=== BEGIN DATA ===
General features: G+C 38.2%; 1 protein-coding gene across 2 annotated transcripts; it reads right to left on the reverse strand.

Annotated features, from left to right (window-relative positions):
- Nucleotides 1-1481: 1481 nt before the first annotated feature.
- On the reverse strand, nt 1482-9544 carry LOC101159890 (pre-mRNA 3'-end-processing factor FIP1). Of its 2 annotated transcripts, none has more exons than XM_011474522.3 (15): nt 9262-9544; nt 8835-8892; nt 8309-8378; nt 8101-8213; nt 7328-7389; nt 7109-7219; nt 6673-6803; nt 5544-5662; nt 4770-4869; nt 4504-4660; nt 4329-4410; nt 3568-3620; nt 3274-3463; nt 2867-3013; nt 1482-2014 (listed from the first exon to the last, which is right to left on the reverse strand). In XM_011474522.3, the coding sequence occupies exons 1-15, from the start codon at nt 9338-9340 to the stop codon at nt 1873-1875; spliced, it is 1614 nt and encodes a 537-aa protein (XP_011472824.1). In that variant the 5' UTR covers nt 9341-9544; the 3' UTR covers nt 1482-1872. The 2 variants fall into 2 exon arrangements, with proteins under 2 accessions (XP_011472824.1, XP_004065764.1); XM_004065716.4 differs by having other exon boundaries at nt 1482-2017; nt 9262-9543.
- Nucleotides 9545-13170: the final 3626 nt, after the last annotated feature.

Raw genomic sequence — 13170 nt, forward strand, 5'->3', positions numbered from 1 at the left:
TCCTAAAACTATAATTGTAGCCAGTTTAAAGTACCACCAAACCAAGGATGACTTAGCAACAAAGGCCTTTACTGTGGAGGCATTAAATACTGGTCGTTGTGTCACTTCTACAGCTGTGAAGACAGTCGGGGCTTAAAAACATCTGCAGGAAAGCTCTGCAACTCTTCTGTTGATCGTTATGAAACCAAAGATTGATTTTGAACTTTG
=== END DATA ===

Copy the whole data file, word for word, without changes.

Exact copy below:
General features: G+C 38.2%; 1 protein-coding gene across 2 annotated transcripts; it reads right to left on the reverse strand.

Annotated features, from left to right (window-relative positions):
- Nucleotides 1-1481: 1481 nt before the first annotated feature.
- On the reverse strand, nt 1482-9544 carry LOC101159890 (pre-mRNA 3'-end-processing factor FIP1). Of its 2 annotated transcripts, none has more exons than XM_011474522.3 (15): nt 9262-9544; nt 8835-8892; nt 8309-8378; nt 8101-8213; nt 7328-7389; nt 7109-7219; nt 6673-6803; nt 5544-5662; nt 4770-4869; nt 4504-4660; nt 4329-4410; nt 3568-3620; nt 3274-3463; nt 2867-3013; nt 1482-2014 (listed from the first exon to the last, which is right to left on the reverse strand). In XM_011474522.3, the coding sequence occupies exons 1-15, from the start codon at nt 9338-9340 to the stop codon at nt 1873-1875; spliced, it is 1614 nt and encodes a 537-aa protein (XP_011472824.1). In that variant the 5' UTR covers nt 9341-9544; the 3' UTR covers nt 1482-1872. The 2 variants fall into 2 exon arrangements, with proteins under 2 accessions (XP_011472824.1, XP_004065764.1); XM_004065716.4 differs by having other exon boundaries at nt 1482-2017; nt 9262-9543.
- Nucleotides 9545-13170: the final 3626 nt, after the last annotated feature.

Raw genomic sequence — 13170 nt, forward strand, 5'->3', positions numbered from 1 at the left:
TCCTAAAACTATAATTGTAGCCAGTTTAAAGTACCACCAAACCAAGGATGACTTAGCAACAAAGGCCTTTACTGTGGAGGCATTAAATACTGGTCGTTGTGTCACTTCTACAGCTGTGAAGACAGTCGGGGCTTAAAAACATCTGCAGGAAAGCTCTGCAACTCTTCTGTTGATCGTTATGAAACCAAAGATTGATTTTGAACTTTG